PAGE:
ASIC Seeks to Liquidate Forex Broker Prospero after Money Laundering Charges

The Federal Court of Australia has ordered the winding up of forex and CFDs broker Prospero Markets Pty Ltd, appointing liquidators to unwind the firm as it faces a major money laundering investigation.

Key Insights

  • ASIC has applied to liquidate forex firm Prospero Markets after former executives were charged in money laundering probe
  • ASIC cites concerns about Prospero’s management and licence compliance in wake of federal police sting on underground currency exchange
  • Move aims to efficiently return client funds held by Prospero, appointing proposed liquidators from firm that handled another failed Aussie forex broker

SYDNEY, MarketsXplora – Australia’s corporate regulator applied on Friday to liquidate retail derivatives dealer Prospero Markets Pty Ltd after former executives were charged last year with money laundering offences related to a police sting on an underground money remitter.

The Australian Securities and Investments Commission (ASIC) said it filed an application with the Federal Court to appoint liquidators for Prospero, citing “a broad range of concerns” about the company’s management and compliance with its financial services licence conditions.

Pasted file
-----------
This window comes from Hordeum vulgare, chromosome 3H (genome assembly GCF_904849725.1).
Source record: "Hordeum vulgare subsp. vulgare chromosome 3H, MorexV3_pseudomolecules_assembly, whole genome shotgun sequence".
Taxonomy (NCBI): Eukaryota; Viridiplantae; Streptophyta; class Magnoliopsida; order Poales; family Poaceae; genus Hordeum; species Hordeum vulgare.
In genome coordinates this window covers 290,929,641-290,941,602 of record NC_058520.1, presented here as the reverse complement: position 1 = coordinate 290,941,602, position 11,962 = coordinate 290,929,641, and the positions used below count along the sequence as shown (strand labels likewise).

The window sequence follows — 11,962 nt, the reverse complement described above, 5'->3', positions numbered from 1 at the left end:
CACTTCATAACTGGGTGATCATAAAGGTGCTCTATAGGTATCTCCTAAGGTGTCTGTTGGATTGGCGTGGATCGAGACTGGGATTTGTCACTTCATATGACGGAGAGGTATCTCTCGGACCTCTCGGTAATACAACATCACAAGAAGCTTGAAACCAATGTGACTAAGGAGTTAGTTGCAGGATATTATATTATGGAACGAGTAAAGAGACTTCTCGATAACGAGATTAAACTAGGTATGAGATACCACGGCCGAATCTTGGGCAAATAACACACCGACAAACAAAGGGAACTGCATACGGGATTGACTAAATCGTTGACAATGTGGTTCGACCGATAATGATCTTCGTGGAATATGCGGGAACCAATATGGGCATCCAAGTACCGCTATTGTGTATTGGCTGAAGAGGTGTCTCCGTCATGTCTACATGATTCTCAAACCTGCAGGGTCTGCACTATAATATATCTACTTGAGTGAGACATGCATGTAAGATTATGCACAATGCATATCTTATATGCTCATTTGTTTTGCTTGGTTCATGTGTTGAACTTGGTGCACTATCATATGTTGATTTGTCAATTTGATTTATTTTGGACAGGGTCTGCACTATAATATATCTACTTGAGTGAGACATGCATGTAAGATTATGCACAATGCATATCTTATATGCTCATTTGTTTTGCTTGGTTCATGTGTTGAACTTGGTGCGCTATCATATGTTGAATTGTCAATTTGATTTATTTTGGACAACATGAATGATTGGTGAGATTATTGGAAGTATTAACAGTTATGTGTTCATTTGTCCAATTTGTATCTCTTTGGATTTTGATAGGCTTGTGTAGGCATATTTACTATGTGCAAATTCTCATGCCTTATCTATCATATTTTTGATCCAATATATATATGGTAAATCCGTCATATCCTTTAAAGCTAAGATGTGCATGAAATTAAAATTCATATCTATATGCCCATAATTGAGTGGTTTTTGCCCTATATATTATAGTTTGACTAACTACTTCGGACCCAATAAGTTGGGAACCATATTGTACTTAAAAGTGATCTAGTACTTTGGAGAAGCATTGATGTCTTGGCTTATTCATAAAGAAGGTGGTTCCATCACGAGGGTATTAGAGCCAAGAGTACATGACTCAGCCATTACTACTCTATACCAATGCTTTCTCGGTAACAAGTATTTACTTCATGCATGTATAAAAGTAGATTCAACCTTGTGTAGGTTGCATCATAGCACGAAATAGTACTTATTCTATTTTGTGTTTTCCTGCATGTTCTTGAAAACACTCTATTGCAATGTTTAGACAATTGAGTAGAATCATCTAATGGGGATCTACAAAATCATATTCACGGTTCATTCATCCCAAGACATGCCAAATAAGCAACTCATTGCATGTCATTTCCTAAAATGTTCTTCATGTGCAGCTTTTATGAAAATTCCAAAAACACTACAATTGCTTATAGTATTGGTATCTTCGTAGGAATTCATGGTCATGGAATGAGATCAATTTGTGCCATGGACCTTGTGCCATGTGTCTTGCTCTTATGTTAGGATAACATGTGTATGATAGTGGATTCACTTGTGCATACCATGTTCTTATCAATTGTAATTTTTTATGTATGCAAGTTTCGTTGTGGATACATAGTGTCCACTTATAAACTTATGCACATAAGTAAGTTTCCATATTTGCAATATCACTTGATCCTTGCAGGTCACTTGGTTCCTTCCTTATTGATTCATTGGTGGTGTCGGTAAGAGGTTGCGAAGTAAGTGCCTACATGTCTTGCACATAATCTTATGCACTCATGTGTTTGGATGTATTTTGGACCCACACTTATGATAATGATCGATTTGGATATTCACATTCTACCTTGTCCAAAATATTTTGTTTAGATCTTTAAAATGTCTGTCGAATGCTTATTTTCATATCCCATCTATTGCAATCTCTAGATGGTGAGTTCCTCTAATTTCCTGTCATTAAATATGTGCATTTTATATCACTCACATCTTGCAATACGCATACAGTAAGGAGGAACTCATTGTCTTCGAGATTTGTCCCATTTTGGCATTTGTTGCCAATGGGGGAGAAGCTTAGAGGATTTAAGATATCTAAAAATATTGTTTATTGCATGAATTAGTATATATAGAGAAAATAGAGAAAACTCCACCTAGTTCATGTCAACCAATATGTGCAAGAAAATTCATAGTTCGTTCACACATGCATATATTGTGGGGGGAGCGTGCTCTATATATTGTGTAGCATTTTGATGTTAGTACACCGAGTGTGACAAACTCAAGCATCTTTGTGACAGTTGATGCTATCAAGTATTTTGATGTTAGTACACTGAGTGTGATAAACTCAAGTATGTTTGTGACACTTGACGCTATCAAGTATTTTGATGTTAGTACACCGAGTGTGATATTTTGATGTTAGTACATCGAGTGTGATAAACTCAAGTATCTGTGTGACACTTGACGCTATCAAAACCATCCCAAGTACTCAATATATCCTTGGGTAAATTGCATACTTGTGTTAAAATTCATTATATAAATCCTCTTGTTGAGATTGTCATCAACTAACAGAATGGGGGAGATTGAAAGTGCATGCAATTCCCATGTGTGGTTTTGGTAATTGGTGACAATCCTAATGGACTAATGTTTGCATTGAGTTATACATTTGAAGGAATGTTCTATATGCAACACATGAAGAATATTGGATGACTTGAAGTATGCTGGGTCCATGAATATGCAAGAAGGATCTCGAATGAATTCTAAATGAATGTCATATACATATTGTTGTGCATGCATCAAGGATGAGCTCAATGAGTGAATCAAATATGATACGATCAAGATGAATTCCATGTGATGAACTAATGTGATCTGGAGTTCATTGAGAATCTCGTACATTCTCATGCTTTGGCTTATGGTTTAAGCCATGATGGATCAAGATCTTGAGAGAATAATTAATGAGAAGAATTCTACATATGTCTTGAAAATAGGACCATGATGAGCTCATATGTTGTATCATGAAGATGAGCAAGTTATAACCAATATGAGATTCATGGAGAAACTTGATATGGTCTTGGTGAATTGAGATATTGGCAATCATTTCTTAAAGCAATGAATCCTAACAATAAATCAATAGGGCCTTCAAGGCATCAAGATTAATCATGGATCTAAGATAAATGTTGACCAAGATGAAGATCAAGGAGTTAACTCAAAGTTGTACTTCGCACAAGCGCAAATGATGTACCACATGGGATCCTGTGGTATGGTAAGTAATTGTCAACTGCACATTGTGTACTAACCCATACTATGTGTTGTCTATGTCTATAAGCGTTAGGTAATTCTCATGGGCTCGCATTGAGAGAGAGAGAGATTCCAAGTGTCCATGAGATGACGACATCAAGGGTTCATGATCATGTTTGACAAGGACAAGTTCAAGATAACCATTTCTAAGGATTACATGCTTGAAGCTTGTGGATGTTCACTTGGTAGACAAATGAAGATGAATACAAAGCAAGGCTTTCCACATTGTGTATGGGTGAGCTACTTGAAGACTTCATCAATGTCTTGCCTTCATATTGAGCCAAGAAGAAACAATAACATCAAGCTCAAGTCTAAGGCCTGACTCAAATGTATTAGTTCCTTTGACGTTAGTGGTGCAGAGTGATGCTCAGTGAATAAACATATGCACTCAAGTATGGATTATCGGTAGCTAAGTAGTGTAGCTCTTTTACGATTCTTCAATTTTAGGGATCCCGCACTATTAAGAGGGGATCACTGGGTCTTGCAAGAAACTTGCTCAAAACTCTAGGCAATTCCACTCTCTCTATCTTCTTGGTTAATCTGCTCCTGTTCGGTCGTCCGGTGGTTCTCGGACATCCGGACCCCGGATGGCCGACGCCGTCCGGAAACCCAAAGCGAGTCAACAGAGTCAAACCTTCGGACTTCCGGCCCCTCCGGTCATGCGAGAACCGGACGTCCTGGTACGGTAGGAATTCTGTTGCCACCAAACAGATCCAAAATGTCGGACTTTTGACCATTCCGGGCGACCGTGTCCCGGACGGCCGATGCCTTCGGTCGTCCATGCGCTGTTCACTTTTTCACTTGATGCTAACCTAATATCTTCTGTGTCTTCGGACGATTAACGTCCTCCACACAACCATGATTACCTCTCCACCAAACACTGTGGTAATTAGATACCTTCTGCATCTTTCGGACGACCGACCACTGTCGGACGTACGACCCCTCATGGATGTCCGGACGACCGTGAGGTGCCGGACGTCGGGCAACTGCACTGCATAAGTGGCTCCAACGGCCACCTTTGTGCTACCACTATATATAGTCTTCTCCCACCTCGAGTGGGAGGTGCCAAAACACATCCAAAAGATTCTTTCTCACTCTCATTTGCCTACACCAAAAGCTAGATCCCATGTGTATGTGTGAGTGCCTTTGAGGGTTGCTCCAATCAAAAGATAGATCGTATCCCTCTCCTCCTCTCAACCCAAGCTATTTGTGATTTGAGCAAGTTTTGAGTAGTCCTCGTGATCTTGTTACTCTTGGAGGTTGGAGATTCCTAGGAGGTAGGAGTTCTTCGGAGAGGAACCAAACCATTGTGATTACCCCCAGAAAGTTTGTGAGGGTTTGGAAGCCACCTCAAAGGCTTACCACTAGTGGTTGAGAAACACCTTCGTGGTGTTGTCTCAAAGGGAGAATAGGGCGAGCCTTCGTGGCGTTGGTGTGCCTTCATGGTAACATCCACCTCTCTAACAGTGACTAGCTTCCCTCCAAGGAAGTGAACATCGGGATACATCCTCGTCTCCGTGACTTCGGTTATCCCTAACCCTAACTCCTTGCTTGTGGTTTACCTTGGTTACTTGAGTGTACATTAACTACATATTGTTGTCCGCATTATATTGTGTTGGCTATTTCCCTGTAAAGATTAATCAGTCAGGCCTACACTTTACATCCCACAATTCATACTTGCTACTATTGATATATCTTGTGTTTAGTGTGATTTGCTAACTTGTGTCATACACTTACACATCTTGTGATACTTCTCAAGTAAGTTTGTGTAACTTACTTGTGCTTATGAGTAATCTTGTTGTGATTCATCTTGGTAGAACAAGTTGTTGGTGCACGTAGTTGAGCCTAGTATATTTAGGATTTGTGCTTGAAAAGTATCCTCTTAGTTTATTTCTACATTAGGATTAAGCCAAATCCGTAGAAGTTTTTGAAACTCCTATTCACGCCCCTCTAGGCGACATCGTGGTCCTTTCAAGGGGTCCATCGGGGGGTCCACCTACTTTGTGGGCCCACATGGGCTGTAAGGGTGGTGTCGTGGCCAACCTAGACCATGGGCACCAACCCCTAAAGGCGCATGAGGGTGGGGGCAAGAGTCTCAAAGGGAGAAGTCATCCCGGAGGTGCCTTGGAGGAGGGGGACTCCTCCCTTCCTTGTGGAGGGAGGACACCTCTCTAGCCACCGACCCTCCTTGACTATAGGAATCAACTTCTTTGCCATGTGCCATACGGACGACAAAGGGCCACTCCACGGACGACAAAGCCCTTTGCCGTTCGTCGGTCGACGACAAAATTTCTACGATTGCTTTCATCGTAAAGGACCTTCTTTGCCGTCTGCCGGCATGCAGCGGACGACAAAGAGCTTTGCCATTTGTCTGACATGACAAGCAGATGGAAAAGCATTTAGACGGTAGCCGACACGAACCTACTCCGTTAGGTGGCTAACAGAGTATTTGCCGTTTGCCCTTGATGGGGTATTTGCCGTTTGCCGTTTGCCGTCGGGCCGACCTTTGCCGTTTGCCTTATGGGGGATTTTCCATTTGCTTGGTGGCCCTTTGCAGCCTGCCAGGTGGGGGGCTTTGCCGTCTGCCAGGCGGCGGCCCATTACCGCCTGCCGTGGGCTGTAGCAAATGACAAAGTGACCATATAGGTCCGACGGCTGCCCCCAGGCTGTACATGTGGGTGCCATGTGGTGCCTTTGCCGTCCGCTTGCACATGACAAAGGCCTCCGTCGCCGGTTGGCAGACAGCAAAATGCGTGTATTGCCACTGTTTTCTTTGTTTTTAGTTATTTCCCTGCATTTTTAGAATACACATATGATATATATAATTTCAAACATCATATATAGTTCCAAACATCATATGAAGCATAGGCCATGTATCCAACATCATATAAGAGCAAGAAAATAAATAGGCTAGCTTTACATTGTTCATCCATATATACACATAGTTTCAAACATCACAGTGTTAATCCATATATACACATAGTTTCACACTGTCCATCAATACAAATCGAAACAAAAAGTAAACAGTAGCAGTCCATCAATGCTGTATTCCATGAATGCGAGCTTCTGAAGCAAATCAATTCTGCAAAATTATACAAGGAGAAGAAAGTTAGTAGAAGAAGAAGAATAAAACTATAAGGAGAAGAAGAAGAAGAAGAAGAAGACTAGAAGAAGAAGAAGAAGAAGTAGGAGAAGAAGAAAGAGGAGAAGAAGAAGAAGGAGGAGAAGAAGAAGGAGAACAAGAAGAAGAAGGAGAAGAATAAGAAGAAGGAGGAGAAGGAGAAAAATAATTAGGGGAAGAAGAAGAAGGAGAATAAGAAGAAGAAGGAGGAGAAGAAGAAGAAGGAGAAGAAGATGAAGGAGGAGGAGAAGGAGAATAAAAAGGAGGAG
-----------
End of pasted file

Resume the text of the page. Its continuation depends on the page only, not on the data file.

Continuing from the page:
ASIC’s move came after the Australian Federal Police’s “Operation Avarus-Nightwolf” resulted in October 2023 charges against former Prospero officers over alleged money laundering linked to the Changjiang Currency Exchange chain, the regulator said.

Prospero’s licence was suspended in December after it failed to lodge mandatory updated accounts, ASIC said.

With Prospero believed to still hold substantial client funds, ASIC considers liquidation the best way to efficiently return money to clients, it added.

ASIC named Andrew Cummins, Jonathon Keenan and Peter Krejci of firm BRI Ferrier as the proposed joint liquidators. BRI Ferrier previously liquidated an Australian retail foreign exchange broker, USGFX, that went bankrupt.

The Prospero case is due before the Federal Court on March 20.

In recent years, Australian regulators have pursued increased oversight of retail derivatives and margin foreign exchange providers amid failures of smaller industry players that lost client money.

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